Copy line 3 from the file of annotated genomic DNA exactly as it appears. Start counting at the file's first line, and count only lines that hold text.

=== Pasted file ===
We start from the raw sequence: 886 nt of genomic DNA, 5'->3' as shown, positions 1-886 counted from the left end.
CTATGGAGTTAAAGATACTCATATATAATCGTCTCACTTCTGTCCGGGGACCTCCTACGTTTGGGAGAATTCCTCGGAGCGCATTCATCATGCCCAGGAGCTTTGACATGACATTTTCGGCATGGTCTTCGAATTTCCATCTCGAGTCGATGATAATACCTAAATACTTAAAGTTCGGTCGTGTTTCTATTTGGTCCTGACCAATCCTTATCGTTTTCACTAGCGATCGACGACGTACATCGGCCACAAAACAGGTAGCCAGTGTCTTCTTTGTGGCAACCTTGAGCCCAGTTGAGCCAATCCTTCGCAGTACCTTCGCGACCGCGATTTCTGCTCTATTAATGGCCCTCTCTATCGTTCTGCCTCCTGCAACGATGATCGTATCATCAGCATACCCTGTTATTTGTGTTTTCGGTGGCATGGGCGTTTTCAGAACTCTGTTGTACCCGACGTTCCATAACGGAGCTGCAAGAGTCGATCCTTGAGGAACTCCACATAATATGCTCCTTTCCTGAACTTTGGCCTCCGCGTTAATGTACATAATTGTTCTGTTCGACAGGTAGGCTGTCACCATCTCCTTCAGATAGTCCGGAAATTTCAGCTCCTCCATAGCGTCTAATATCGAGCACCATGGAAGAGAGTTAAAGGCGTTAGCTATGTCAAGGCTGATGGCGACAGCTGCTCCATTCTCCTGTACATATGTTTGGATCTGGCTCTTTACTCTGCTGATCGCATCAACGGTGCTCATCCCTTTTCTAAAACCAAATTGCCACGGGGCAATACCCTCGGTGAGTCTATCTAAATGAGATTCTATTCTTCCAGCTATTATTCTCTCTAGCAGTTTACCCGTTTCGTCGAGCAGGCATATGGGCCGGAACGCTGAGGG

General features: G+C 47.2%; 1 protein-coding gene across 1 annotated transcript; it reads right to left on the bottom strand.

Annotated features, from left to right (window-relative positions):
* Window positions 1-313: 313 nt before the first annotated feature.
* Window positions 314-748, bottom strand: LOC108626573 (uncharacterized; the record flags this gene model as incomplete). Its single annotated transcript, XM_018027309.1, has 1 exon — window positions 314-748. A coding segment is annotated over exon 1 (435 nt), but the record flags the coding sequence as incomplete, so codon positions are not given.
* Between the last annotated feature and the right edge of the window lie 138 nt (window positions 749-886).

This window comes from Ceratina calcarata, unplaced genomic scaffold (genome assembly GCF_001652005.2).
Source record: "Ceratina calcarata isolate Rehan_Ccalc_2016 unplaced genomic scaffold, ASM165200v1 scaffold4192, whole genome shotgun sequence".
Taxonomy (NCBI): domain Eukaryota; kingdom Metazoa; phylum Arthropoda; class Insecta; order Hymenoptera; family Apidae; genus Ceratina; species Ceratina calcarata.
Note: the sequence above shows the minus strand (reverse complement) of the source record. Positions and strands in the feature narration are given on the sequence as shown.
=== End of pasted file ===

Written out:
General features: G+C 47.2%; 1 protein-coding gene across 1 annotated transcript; it reads right to left on the bottom strand.